Sri Lanka: first to give mangroves total protection

A month ago, in Colombo, the Sri lankan government claimed that it had resolved to grant full protection to all its mangrove forests. Mangroves are considered by scientists to be one of the world’s most at-risk habitats. Over the lpast 100 years, the world has lost over half of its mangrove forests, with Sri Lanka losing 76 percent. The forest monitoring platform Global Forest Watch reports that the world lost 1.38 percent of its mangroves from 2000 through 2012.

Until now, Sri Lanka’s mangroves have been largely unprotected from forest clearing. Global Forest Watch data show that in total, the island nation lost 1.5 percent of its tree cover from 2001 through 2013.

How will this work? By roping in women, of course! The project is estimated to cost US $3.4 million over the next five years. It aims to protect all 8,815 hectares of Sri Lanka’s mangroves by providing alternative job training and microloans to 15,000 women live in 1,500 small, impoverished communities attached to the country’s mangrove forests.

The strategy includes replanting of over 3,800 hectares of mangrove forests that have been cut down. The beneficiaries of the loans will be responsible for this. The communities receiving the microloans to help them start their own small businesses will, in exchange, be responsible for protecting the mangroves.

A first-of-its-kind mangrove museum will also be constructed as part of this project.

The government of Sri Lanka will oversee demarcations and gazetting of mangrove forests and provide legal protection and rangers to patrol these forests.

“It is the responsibility and the necessity of all government institutions, private institutions, non-government organizations, researchers, intelligentsia and civil community to be united to protect the mangrove ecosystem,” stated Sri Lanka’s President, Maithreepala Sirisena.

U.S.-based nonprofit Seacology, Sri Lanka-based NGO Sudeesa (formerly known as the Small Fisheries Federation of Sri Lanka) and the government of Sri Lanka are partners in this programme.

Sri Lanka is the first country in the world to grant full protection to all its mangrove forests.

Seacology, a U.S.-based nonprofit, worked on this for over two years, according to its Executive Director, Duane Silverstein. “We believe that it will serve as a model of protection of mangrove forests and the blue carbon they harbor for other nations to emulate,” he said.

“No nation in history has ever protected all of its mangrove forests and Sri Lanka is going to be the first one to do so. This is through a combination of laws, sustainable alternative incomes and mangrove nurseries. It is also very significant considering the importance of mangroves as a means of sequestering carbon,” Silverstein said.

 

Mangrove forests around the world is their ability to not only absorb more atmospheric carbon than other types of forests, but also their ability to hold on to that carbon over a longer period. Moreover, because of the kind of habitat and the lack of readily available fuel, mangroves are also not susceptible for forest fires.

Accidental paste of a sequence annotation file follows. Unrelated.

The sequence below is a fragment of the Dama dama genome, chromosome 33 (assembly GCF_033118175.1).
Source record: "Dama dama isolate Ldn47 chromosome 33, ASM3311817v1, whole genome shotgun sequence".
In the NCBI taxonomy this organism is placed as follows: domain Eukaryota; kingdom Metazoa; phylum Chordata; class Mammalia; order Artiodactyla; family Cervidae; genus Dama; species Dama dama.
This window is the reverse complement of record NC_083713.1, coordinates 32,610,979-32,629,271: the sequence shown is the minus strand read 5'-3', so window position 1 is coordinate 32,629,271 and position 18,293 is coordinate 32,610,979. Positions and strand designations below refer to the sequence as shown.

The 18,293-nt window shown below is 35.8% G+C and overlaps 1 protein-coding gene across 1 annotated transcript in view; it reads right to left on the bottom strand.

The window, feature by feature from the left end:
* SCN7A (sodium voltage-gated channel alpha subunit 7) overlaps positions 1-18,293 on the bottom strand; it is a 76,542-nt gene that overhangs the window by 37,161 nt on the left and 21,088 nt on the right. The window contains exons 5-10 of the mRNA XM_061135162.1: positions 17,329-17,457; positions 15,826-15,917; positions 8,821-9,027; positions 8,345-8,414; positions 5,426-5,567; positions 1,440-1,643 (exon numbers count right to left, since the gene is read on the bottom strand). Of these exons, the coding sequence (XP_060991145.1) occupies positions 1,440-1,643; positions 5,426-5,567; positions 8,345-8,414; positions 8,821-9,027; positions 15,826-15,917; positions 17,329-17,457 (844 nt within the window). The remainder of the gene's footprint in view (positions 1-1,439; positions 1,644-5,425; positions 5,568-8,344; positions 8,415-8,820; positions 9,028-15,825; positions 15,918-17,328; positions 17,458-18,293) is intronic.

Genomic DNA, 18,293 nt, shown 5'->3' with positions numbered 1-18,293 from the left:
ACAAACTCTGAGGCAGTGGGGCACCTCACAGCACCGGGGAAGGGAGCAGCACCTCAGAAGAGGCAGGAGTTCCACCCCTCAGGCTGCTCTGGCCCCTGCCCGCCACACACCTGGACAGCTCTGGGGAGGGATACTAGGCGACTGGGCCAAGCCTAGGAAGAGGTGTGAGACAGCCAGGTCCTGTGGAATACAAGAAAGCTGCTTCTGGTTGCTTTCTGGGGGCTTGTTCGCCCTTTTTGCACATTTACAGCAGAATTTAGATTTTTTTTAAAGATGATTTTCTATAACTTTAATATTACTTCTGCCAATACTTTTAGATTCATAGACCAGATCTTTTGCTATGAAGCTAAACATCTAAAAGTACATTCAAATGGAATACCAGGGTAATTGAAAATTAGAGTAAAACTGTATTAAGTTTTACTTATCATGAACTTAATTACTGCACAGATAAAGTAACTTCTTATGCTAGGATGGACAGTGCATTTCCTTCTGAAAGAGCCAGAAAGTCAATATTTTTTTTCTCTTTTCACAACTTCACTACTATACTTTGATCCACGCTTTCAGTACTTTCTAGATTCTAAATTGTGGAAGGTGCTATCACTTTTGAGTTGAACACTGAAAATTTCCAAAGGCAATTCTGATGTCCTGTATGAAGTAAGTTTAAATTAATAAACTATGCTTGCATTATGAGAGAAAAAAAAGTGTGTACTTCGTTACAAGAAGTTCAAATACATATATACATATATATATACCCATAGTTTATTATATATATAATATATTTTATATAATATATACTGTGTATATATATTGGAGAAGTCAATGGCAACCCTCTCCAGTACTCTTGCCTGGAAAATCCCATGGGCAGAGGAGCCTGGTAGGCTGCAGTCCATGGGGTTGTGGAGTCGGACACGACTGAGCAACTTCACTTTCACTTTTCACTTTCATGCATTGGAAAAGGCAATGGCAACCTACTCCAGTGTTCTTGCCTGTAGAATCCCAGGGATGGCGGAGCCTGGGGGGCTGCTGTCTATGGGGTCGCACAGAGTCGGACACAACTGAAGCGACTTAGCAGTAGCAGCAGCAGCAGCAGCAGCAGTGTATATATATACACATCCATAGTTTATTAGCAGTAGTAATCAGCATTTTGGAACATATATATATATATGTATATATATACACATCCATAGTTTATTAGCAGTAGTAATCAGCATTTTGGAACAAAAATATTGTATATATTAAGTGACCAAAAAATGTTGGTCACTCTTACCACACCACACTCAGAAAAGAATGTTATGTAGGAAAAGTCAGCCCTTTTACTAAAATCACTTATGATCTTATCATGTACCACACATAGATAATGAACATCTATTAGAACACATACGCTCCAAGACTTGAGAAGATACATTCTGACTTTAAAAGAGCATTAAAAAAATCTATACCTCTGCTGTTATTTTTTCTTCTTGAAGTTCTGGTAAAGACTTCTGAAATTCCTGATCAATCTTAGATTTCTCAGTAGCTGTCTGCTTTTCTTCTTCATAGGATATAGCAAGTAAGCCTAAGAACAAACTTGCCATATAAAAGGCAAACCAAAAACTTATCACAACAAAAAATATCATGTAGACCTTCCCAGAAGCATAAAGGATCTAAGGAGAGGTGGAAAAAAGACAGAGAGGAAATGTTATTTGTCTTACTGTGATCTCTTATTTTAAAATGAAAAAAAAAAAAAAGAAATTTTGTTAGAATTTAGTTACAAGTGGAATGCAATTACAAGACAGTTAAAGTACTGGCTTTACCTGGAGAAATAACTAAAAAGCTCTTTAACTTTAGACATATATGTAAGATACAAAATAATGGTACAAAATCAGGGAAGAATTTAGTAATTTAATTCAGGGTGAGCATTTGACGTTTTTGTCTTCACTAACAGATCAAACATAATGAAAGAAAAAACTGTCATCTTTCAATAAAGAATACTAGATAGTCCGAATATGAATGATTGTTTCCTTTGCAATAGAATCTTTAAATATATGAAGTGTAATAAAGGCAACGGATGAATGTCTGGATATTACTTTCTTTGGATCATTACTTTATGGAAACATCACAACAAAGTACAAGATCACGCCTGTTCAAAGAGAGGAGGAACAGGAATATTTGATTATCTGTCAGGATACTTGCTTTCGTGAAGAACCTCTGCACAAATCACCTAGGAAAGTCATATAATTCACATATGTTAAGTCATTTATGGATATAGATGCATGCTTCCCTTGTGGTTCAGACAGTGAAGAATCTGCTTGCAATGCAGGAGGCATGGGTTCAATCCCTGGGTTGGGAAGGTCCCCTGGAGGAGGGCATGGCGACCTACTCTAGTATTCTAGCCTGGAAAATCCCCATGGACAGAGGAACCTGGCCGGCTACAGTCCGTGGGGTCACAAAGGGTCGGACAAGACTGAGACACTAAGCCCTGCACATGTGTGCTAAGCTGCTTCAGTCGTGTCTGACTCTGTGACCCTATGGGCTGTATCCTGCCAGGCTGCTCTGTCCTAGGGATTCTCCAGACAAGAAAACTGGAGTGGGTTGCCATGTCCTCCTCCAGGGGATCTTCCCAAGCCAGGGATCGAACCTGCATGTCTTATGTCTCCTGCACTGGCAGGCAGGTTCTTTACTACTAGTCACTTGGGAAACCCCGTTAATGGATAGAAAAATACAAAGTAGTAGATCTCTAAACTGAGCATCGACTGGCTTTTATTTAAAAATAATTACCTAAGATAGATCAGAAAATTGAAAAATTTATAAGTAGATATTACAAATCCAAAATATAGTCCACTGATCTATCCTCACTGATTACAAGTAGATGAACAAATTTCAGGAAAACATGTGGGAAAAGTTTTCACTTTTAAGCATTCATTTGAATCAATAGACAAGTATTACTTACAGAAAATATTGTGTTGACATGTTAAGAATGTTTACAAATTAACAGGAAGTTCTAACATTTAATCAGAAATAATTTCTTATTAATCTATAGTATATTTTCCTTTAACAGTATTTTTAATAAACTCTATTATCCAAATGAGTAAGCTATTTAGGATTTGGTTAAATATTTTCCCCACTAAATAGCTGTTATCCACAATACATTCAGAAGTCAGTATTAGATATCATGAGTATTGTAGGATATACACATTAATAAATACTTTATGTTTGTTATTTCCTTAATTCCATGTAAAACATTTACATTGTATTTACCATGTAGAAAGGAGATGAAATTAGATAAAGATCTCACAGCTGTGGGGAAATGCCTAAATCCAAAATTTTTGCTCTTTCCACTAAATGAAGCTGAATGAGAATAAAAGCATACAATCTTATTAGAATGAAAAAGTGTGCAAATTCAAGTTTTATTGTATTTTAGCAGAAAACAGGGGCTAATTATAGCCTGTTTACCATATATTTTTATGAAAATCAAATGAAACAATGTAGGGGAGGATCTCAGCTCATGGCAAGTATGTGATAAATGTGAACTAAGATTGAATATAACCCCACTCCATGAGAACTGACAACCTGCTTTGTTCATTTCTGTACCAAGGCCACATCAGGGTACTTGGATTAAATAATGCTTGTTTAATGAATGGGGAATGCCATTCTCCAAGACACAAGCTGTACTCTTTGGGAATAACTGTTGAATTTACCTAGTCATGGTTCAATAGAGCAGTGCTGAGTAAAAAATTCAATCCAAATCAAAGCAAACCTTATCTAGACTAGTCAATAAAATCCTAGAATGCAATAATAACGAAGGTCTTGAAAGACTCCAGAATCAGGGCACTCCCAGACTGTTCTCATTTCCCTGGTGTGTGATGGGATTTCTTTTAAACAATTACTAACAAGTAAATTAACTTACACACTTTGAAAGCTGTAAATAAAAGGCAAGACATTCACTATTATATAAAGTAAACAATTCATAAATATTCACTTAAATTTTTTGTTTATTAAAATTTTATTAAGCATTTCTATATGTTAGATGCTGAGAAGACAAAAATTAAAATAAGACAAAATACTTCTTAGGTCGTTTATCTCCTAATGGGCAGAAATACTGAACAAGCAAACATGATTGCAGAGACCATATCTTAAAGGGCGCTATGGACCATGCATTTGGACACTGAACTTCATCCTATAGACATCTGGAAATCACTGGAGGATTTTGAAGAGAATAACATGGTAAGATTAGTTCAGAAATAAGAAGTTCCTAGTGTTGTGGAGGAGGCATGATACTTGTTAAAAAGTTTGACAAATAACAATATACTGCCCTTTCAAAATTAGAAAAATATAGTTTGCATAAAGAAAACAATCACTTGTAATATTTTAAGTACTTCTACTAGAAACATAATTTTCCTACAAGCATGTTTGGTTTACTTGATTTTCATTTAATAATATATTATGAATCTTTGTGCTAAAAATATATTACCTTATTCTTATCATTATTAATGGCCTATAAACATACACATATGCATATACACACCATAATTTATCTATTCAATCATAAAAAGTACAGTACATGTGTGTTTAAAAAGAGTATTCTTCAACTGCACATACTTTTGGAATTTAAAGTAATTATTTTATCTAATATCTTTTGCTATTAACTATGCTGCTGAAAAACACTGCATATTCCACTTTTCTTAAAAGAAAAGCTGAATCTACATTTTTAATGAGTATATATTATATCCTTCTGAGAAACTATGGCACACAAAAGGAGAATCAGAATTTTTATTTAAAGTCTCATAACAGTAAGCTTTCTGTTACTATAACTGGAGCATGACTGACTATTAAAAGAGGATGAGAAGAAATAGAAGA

Mangroves are also excellent barriers that protect coastal settlements and shores from the impact of waves, erosion, tsunamis and storms. An IUCN report published 12 months after the devastating tsunami of 2004 compared two coastal villages in Sri Lanka that were affected by the disaster. Two people died in the settlement with dense mangrove and scrub forest, while up to 6,000 people died in the village without similar vegetation.

 

 

“After the 2004 (Indian Ocean) tsunami, it became evident – particularly in Sri Lanka which was severely impacted – that those villages that had intact mangroves suffered significantly less damage that those that did not,” Silverstein said. “Another advantage of a healthy mangrove ecosystem is that the stilted root systems serve as nurseries for many of the fish species that go on to populate coral reefs.”

 

Mangroves help sustain healthy fish populations which, in turn, support the sustainable livelihoods of and provide nutrition for millions of small-scale fishermen and their families for multiple generations.

 

“We are thrilled to play a part in this groundbreaking effort that not only protects Sri Lanka’s mangrove forests but also helps some of Sri Lanka’s poorest citizens find sustainable livelihoods,” said Chairman of Sudeesa, Anuradha Wickramasinghe.

 

“People live in these areas because they depend on the mangroves because a lot of the fish they catch, come from mangroves,” he said.

 

Although mangrove displacement is not new, Sri Lanka ‘s protection precedent is coming at a time when the ecosystem is facing threats from many different directions, such as shrimp farming.

 

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Posted by on June 5, 2015. Filed under Breaking News,EARTH,Srilanka. You can follow any responses to this entry through the RSS 2.0. Both comments and pings are currently closed.

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